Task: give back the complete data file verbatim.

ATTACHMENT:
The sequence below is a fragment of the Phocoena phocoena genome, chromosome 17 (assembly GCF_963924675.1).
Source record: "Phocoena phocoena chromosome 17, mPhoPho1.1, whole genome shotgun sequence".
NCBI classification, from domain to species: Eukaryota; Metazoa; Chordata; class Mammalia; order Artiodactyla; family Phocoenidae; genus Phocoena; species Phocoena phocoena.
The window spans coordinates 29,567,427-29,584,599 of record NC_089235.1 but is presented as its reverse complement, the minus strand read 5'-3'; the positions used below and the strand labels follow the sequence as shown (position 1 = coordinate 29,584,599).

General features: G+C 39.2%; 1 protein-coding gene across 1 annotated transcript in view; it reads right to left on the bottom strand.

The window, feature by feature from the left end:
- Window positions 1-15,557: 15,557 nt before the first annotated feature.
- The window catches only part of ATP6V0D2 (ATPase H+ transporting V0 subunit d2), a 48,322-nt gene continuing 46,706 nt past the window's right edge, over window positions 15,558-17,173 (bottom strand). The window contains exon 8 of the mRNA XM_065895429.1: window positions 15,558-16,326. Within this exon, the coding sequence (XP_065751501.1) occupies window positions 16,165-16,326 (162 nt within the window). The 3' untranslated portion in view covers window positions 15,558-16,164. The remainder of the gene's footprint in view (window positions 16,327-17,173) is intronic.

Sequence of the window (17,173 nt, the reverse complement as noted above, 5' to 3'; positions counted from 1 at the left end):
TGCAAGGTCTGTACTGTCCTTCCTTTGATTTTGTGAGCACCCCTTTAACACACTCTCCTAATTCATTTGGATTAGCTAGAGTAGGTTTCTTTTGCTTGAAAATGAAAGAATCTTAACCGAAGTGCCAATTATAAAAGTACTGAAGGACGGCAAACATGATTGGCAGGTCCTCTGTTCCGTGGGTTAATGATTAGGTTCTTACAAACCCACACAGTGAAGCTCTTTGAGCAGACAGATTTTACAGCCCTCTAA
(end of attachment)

The sequence below is a fragment of the Phocoena phocoena genome, chromosome 17 (assembly GCF_963924675.1).
Source record: "Phocoena phocoena chromosome 17, mPhoPho1.1, whole genome shotgun sequence".
NCBI classification, from domain to species: Eukaryota; Metazoa; Chordata; class Mammalia; order Artiodactyla; family Phocoenidae; genus Phocoena; species Phocoena phocoena.
The window spans coordinates 29,567,427-29,584,599 of record NC_089235.1 but is presented as its reverse complement, the minus strand read 5'-3'; the positions used below and the strand labels follow the sequence as shown (position 1 = coordinate 29,584,599).

General features: G+C 39.2%; 1 protein-coding gene across 1 annotated transcript in view; it reads right to left on the bottom strand.

The window, feature by feature from the left end:
- Window positions 1-15,557: 15,557 nt before the first annotated feature.
- The window catches only part of ATP6V0D2 (ATPase H+ transporting V0 subunit d2), a 48,322-nt gene continuing 46,706 nt past the window's right edge, over window positions 15,558-17,173 (bottom strand). The window contains exon 8 of the mRNA XM_065895429.1: window positions 15,558-16,326. Within this exon, the coding sequence (XP_065751501.1) occupies window positions 16,165-16,326 (162 nt within the window). The 3' untranslated portion in view covers window positions 15,558-16,164. The remainder of the gene's footprint in view (window positions 16,327-17,173) is intronic.

Sequence of the window (17,173 nt, the reverse complement as noted above, 5' to 3'; positions counted from 1 at the left end):
TGCAAGGTCTGTACTGTCCTTCCTTTGATTTTGTGAGCACCCCTTTAACACACTCTCCTAATTCATTTGGATTAGCTAGAGTAGGTTTCTTTTGCTTGAAAATGAAAGAATCTTAACCGAAGTGCCAATTATAAAAGTACTGAAGGACGGCAAACATGATTGGCAGGTCCTCTGTTCCGTGGGTTAATGATTAGGTTCTTACAAACCCACACAGTGAAGCTCTTTGAGCAGACAGATTTTACAGCCCTCTAA